Coface is cautiously optimistic in its assessment of risks in advanced countries. In the United States, strong growth (+2.9% in 2015) is based on robust domestic demand and a real industrial renaissance, such as in the auto industry, where companies are running at 90% of their capacities. Companies are taking advantage of a multi-faceted reduction in costs, including lower energy costs linked to the expansion of shale gas and the fall in oil prices, but also limited wage increases. The steel industry remains the only sector where risk is considered high, while the chemicals, textile, transport and auto industries are classed in the moderate risks category.

Improvement is much slower in Europe, but it is perceptible. In the eurozone, growth should reach +1.2% in 2015 (after +0.8% in 2014 and -0.4% in 2013.) After the recent assessment upgrades of Spain, Germany and Austria, Coface today announced a new improvement: Portugal’s B assessment is now under positive watch. Emerging from its rescue plan, the country is expected to experience growth of +1.2% in 2015. The financial situation of companies is gradually improving, with recovering margins recovering and lower bankruptcy rates.

In France and Italy, the financial health of companies has also improved. Coface anticipates a rise in French company margins to 31.1% by the end of 2015, which is the same level as 2009, as a result of the implementation of the government’s ‘pact of responsibility’ and the fall in oil prices. However, companies will remain very cautious on investment decisions, due to the lowflation environment and growing political risks in the eurozone (uncertainty over the ability of governments to carry out reforms, and the growing popularity of parties hostile to the European Union.)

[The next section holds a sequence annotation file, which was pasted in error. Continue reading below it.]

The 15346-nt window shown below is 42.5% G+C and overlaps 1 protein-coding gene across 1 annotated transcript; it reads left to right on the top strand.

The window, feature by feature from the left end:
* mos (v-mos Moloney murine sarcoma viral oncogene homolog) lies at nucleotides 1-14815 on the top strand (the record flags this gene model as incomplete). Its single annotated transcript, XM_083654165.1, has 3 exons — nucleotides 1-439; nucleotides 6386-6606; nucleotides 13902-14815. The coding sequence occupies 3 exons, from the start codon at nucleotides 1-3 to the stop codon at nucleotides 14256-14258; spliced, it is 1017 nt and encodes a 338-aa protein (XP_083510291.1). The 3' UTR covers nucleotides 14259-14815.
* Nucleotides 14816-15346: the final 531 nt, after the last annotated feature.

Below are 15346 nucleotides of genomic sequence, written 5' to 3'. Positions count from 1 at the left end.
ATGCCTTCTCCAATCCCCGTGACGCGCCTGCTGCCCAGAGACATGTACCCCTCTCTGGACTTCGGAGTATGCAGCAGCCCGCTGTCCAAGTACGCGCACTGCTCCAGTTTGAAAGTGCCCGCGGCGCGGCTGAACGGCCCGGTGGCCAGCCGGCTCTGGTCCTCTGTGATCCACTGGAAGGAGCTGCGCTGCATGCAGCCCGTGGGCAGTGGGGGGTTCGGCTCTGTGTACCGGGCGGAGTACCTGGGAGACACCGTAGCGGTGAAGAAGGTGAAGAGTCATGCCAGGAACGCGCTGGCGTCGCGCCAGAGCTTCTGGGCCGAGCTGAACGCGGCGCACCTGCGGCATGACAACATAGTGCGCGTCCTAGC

In Europe, cash retention behavior is at the heart of lowflation. The still heavy burden of public and private debt means a large proportion of revenue is used for debt repayment. And negative inflation, itself caused by this low demand, causes a rise in the debt’s real value. Consequently, the reduction in public and private debt maintains deflationary pressures and these same pressures complicate debt reduction. In this context, the proactive action of the ECB is crucial as a reassuring framework, both for companies and for households, to avoid the deflationary crisis. It will not, however, be sufficient to boost significantly the appetite for investment in the real economy.